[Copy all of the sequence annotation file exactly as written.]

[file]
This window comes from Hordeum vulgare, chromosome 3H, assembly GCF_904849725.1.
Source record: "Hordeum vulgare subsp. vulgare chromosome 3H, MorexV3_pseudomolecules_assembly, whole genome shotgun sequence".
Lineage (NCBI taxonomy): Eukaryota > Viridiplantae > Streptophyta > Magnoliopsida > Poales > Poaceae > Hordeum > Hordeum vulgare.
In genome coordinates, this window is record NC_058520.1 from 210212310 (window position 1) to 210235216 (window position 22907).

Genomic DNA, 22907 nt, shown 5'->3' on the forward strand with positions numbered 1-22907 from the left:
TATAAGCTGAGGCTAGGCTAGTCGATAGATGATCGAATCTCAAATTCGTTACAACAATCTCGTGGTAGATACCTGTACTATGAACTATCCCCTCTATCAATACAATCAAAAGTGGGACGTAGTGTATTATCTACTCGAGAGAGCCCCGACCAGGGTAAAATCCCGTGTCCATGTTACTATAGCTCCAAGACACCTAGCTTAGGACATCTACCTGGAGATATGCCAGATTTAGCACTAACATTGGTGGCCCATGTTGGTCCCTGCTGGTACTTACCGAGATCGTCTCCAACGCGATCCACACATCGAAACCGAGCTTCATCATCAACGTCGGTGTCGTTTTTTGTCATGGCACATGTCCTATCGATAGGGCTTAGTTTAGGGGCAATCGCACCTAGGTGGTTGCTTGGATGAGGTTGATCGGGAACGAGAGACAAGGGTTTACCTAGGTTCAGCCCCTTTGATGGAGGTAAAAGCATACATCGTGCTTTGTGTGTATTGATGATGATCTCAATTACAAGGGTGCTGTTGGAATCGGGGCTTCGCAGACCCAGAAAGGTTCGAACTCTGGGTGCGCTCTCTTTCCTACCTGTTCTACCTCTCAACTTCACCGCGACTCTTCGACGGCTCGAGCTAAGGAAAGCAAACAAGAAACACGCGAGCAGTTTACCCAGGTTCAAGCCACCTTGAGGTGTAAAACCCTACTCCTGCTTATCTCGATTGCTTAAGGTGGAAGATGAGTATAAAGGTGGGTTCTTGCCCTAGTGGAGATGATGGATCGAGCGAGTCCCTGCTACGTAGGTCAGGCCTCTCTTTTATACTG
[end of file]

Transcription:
This window comes from Hordeum vulgare, chromosome 3H, assembly GCF_904849725.1.
Source record: "Hordeum vulgare subsp. vulgare chromosome 3H, MorexV3_pseudomolecules_assembly, whole genome shotgun sequence".
Lineage (NCBI taxonomy): Eukaryota > Viridiplantae > Streptophyta > Magnoliopsida > Poales > Poaceae > Hordeum > Hordeum vulgare.
In genome coordinates, this window is record NC_058520.1 from 210212310 (window position 1) to 210235216 (window position 22907).

Genomic DNA, 22907 nt, shown 5'->3' on the forward strand with positions numbered 1-22907 from the left:
TATAAGCTGAGGCTAGGCTAGTCGATAGATGATCGAATCTCAAATTCGTTACAACAATCTCGTGGTAGATACCTGTACTATGAACTATCCCCTCTATCAATACAATCAAAAGTGGGACGTAGTGTATTATCTACTCGAGAGAGCCCCGACCAGGGTAAAATCCCGTGTCCATGTTACTATAGCTCCAAGACACCTAGCTTAGGACATCTACCTGGAGATATGCCAGATTTAGCACTAACATTGGTGGCCCATGTTGGTCCCTGCTGGTACTTACCGAGATCGTCTCCAACGCGATCCACACATCGAAACCGAGCTTCATCATCAACGTCGGTGTCGTTTTTTGTCATGGCACATGTCCTATCGATAGGGCTTAGTTTAGGGGCAATCGCACCTAGGTGGTTGCTTGGATGAGGTTGATCGGGAACGAGAGACAAGGGTTTACCTAGGTTCAGCCCCTTTGATGGAGGTAAAAGCATACATCGTGCTTTGTGTGTATTGATGATGATCTCAATTACAAGGGTGCTGTTGGAATCGGGGCTTCGCAGACCCAGAAAGGTTCGAACTCTGGGTGCGCTCTCTTTCCTACCTGTTCTACCTCTCAACTTCACCGCGACTCTTCGACGGCTCGAGCTAAGGAAAGCAAACAAGAAACACGCGAGCAGTTTACCCAGGTTCAAGCCACCTTGAGGTGTAAAACCCTACTCCTGCTTATCTCGATTGCTTAAGGTGGAAGATGAGTATAAAGGTGGGTTCTTGCCCTAGTGGAGATGATGGATCGAGCGAGTCCCTGCTACGTAGGTCAGGCCTCTCTTTTATACTG